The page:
A common misconception is that estate planning is only for married people and families. That is simply not true and, because nearly 47 percent of the adult population is single, it’s more important than ever to consider estate planning for singles.
Making estate plans is vitally important if you are a single person, and your planning will differ in many ways from planning for married persons. Further, if you are a single baby boomer, your financial strategies will be different than those for younger single people. Here are some planning tips for single persons:
- Plan to leave your assets in a way that you want. If you don’t make a plan, the state has a default plan for you that won’t be customized at all. You might have certain family members that you want to receive your assets, but if you don’t plan for certain people to receive certain of your assets, it may not happen. Those people or charities probably won’t receive your assets because the state’s default plan will not take into account your own personal preferences.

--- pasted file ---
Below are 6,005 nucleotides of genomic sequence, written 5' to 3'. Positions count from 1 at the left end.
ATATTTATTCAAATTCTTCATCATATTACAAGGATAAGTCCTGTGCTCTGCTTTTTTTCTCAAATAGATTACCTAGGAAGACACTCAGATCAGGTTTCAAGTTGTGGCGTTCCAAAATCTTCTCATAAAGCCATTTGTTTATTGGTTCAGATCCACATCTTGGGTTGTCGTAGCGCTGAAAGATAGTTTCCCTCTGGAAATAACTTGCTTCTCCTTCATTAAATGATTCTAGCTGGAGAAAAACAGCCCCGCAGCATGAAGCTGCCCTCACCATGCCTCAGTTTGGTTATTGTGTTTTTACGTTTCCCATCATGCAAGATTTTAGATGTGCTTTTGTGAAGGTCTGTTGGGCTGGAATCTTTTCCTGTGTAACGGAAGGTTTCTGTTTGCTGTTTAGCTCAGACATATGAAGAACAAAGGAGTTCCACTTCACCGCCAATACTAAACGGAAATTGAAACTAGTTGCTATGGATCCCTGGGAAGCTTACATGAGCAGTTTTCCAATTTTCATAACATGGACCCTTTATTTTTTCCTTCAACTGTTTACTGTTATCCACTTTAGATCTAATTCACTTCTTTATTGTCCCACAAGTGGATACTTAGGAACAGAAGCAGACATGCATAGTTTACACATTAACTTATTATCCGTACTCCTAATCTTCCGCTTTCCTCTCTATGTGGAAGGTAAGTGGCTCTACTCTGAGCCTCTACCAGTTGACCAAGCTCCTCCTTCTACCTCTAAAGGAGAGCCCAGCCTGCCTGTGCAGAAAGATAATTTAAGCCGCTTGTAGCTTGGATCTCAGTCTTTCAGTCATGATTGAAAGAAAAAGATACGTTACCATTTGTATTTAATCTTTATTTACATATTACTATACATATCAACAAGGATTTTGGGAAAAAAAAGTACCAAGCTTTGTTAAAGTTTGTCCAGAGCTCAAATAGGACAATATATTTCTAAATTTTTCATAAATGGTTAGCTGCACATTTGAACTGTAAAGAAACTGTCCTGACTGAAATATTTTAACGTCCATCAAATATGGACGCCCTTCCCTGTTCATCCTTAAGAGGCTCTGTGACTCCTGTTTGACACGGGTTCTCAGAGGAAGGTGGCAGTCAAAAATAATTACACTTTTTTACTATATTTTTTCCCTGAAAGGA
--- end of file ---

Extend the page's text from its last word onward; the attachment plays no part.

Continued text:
- Plan for incapacity. A medical power of attorney and a financial power of attorney make sure that your wishes are carried out during periods of incapacity. These documents are very important for a single person because there is no spouse to make these decisions if you become incapacitated. These documents allow you to appoint someone you trust to make these decisions for you.
- Plan for retirement. If you are nearing retirement age, try to remain employed as long as possible to increase retirement savings and Social Security benefits. If you are younger, put aside as much money as you can each year into a 401k or other retirement savings vehicle. People of all ages should also consider purchasing long-term care and disability insurance.
Calling an experienced San Antonio wills and estates attorney today will help get these plans in place so that you can coast into your golden years.